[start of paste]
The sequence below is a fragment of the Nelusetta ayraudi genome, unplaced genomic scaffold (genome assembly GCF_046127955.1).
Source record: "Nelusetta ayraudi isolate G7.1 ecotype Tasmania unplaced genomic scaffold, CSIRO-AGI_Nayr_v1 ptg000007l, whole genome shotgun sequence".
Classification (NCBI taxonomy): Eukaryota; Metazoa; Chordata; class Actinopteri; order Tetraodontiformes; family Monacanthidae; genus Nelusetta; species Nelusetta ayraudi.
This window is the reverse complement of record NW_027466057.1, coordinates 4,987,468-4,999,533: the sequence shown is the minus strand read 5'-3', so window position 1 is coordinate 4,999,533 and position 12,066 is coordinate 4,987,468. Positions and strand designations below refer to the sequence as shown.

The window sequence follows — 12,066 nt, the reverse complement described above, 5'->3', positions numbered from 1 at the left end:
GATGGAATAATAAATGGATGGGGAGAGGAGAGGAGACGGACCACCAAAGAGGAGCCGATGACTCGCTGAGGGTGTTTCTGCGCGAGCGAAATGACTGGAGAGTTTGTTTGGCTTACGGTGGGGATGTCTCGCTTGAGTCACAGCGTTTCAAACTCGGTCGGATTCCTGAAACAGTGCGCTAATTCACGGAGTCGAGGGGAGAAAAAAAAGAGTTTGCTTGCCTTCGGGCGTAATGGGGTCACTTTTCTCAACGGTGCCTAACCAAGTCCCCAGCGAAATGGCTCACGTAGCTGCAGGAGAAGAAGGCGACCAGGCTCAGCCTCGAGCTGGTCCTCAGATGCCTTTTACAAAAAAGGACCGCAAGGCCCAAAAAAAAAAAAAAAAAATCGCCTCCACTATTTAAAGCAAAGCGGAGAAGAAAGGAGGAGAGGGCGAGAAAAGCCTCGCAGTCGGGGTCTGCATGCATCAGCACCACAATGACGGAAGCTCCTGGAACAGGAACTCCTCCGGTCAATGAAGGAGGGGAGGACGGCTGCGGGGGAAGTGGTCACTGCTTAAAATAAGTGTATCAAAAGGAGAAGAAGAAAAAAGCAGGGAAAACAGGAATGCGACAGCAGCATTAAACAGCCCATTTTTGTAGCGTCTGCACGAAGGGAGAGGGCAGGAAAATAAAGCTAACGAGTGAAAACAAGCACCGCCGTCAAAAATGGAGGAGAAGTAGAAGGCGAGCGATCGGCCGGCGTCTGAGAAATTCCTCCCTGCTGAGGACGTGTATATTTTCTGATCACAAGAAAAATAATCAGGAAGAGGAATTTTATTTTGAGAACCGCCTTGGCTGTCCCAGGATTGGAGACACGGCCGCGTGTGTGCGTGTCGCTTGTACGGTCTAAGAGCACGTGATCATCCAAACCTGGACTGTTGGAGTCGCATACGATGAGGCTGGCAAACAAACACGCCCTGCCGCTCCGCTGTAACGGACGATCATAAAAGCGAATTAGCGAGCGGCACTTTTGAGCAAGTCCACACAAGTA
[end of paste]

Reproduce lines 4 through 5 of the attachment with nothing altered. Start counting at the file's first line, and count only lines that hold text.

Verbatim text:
This window is the reverse complement of record NW_027466057.1, coordinates 4,987,468-4,999,533: the sequence shown is the minus strand read 5'-3', so window position 1 is coordinate 4,999,533 and position 12,066 is coordinate 4,987,468. Positions and strand designations below refer to the sequence as shown.

The window sequence follows — 12,066 nt, the reverse complement described above, 5'->3', positions numbered from 1 at the left end: